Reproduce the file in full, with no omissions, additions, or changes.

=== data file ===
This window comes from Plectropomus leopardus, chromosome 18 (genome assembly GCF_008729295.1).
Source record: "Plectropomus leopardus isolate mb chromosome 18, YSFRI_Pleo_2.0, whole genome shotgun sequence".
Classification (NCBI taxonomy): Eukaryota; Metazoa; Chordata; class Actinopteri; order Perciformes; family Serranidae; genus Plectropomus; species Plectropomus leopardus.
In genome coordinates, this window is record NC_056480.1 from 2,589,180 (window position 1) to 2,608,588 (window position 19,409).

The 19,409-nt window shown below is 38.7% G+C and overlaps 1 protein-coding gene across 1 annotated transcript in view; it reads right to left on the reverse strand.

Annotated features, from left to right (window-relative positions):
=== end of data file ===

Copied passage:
This window comes from Plectropomus leopardus, chromosome 18 (genome assembly GCF_008729295.1).
Source record: "Plectropomus leopardus isolate mb chromosome 18, YSFRI_Pleo_2.0, whole genome shotgun sequence".
Classification (NCBI taxonomy): Eukaryota; Metazoa; Chordata; class Actinopteri; order Perciformes; family Serranidae; genus Plectropomus; species Plectropomus leopardus.
In genome coordinates, this window is record NC_056480.1 from 2,589,180 (window position 1) to 2,608,588 (window position 19,409).

The 19,409-nt window shown below is 38.7% G+C and overlaps 1 protein-coding gene across 1 annotated transcript in view; it reads right to left on the reverse strand.

Annotated features, from left to right (window-relative positions):